   The force is dominated by bending of the strong brittle
    parts of the lithosphere (lithospheric mantle)

   The asymmetry is possible when the detachment fault
    becomes very weak.

   The serpentinized mantle (weak plastic) controls the strain
    history (listric faulting vs. concave downward faulting).

   The topography developed is unrealistic.

   The depth extent of the detachment is too large (i.e. the
    temperature is too low or the mantle is much weaker).
EVOLUTION OF THE DEFORMATION
       RIFTING: KINEMATIC CONSTRAINTS

   How does the crust thins down to 10km
    before the exhumation of the mantle?

   What is the effect of preexisting weakness
    (suture zone, orogeny) in the lithosphere?

   What is the role of the lower crust if it is
    partly composed of gabbros?

   What is the role of the role of the strength
    of the mantle (wet or dry)?
                               Initial conditions




The mantle is
serpentinized when it is
uplifted close to the
surface (depth < 10 km
for a temperature < 500
°C) and along the shear
zones (high plastic
strain; friction coefficient
 = 0.2).
               Model space
   We vary the initial strength of the mantle.



   We vary the strength of the lower crust.



   The parameters controlling fault formation
    in the brittle layer are also varied.
                    ASYMMETRIC
Gabbro-Rich Lower Crust

Weak Mantle (wet)
- The crust is thinned down to 25 km.

- The mantle is exhumed along a rolling hinge.

- Serpentinized mantle occurs when the mantle is exhumed.
EVOLUTION OF THE DEFORMATION
Total force needed for stretching

               Asymmetric
                  Conclusions
   The strong gabbro rich lower crust keeps the
    deformation distributed and the topography
    small. It also allows for the initial uniform
    stretching of the lithosphere.

   Serpentinization and weakening both control the
    final asymmetry.

   A weak (wet) mantle reduces the thickness of the
    brittle lithosphere and the force needed to stretch
    it.

   A strong mantle with a preexisting weakness
    leads to the formation of a symmetric rift.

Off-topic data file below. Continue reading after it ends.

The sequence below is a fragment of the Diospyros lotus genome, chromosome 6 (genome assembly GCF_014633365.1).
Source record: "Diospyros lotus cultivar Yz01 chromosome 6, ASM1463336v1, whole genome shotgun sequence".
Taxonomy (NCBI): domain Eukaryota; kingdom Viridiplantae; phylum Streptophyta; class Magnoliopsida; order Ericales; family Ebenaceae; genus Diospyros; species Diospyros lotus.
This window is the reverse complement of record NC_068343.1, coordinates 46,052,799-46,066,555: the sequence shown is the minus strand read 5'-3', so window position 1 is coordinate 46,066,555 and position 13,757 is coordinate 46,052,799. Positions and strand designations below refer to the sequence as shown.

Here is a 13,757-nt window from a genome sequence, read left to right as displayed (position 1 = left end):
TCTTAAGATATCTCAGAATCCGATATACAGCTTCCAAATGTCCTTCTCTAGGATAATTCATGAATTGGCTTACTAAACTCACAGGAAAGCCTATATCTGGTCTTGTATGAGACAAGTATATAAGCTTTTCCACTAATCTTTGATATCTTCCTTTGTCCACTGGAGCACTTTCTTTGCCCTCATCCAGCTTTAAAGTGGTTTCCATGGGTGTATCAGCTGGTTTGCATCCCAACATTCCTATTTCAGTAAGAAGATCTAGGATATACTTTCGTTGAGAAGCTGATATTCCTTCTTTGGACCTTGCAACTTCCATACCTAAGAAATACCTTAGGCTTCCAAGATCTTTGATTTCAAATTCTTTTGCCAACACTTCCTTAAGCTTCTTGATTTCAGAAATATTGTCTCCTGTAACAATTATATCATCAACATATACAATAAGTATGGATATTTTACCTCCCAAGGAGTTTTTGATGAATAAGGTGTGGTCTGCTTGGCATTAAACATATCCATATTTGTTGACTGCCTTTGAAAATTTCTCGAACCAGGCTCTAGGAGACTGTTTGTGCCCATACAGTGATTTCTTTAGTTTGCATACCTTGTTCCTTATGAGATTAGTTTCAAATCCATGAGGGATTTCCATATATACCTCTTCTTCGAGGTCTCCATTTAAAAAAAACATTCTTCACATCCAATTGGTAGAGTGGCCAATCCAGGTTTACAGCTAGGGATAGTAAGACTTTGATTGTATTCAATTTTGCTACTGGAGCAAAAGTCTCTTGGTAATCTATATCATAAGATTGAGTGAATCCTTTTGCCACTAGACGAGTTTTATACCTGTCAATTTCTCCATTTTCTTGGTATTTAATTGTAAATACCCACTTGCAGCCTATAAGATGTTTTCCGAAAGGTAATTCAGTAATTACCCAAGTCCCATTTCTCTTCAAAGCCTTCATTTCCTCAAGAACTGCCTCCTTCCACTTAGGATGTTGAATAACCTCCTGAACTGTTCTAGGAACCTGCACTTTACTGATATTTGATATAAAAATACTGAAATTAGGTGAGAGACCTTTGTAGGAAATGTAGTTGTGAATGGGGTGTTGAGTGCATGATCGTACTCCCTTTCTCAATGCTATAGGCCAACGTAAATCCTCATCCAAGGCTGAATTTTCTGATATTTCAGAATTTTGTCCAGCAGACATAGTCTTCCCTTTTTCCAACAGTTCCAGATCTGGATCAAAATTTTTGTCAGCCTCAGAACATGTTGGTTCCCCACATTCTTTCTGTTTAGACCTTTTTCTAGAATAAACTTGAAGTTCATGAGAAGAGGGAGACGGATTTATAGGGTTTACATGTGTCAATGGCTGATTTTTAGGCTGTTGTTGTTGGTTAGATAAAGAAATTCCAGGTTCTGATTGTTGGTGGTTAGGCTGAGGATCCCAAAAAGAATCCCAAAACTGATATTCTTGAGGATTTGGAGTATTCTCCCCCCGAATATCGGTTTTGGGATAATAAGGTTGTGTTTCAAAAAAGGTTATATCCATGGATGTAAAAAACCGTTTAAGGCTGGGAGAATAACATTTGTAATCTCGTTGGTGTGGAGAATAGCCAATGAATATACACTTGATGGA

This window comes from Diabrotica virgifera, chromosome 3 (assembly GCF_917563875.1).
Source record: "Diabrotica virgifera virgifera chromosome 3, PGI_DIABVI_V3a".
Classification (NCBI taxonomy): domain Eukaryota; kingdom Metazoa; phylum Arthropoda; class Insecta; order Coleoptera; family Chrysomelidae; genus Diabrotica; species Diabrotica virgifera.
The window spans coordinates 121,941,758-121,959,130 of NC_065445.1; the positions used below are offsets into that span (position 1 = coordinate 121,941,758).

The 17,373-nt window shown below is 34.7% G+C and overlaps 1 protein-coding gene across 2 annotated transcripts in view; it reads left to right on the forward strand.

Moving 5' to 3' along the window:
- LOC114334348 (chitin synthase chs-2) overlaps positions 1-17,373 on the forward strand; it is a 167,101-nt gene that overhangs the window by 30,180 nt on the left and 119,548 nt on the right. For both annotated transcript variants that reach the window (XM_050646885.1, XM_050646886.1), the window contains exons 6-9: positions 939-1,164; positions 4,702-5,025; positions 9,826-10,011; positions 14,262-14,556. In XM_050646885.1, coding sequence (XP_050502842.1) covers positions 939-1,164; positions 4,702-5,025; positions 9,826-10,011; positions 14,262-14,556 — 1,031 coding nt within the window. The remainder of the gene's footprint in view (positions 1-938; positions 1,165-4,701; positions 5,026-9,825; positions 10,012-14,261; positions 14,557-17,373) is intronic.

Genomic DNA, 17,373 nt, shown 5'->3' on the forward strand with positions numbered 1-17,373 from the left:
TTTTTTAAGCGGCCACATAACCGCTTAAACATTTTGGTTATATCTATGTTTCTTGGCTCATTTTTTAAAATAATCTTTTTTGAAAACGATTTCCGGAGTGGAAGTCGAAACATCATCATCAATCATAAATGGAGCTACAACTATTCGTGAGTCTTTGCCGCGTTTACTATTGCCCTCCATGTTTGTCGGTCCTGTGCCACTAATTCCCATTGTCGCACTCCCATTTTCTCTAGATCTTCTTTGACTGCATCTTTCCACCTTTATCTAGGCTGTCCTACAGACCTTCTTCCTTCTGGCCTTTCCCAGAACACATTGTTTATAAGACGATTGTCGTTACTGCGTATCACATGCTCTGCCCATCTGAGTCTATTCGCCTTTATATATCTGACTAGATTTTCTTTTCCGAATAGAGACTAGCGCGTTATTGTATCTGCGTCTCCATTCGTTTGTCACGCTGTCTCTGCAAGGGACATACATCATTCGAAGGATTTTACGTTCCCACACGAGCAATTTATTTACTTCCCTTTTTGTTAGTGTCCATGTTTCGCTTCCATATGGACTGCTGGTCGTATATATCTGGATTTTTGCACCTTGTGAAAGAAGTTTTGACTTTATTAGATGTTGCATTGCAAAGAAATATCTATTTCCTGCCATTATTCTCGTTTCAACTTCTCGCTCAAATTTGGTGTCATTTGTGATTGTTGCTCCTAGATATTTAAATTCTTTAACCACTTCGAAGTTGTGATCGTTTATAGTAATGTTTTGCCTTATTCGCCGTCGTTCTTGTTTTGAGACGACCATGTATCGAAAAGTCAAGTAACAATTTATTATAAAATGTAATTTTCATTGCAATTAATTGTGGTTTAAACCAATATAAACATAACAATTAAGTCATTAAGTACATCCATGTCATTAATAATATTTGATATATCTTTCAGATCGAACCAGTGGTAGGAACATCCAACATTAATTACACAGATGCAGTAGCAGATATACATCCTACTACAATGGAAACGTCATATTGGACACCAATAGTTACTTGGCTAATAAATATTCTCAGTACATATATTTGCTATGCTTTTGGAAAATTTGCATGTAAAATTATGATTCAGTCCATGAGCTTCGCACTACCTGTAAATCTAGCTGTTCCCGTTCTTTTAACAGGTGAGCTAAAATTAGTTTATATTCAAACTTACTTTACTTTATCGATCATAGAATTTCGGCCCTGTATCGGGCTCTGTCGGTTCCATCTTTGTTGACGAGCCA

What doesn’t work?
   The gabbroic bodies may be distributed
    heterogeneities and very strong since they
    are likely to be generated in the Permian
    (Ivrea body).

   The initial thickness of the crust should be
    maximum 30 km.

   The resolution of the models is too low.
Ivrea body




   Ductile shear zones in the lower crust



              Snoke et al., 1999
Do we have to take into account
    the Permian Collapse?
NewFoundland and melt
    generation?
                  Conclusions
   We want vary the strength and extent of the
    gabbroic bodies in the lower crust
    (heterogeneities).

   Using this approach is walking on a thin line.
    Heterogeneities can impose the physical behavior
    and therefore not teach anything about the
    physics.

   It must remain a study of the physical processes.
    If not the method becomes a “mélange
    approach”.

   Iterative process between the geologists and the
    modelers. Between the models and the data.
            CURRENT WORK

   Modeled thermal history and PTt paths can be
    compare to data.

   Increase the model resolution and improve
    modeling technique (mesh refinement + implicit
    solvers) (with Wolfgang Bangerth at UT).

   Model melt migration and compaction (with Chad
    Hall at Caltech)

   3D dynamic model of lithospheric deformation
    (with Mike Gurnis at Caltech).
   I have a dream…
                                   Lower crustal flow and faulting
     PTt and thermal history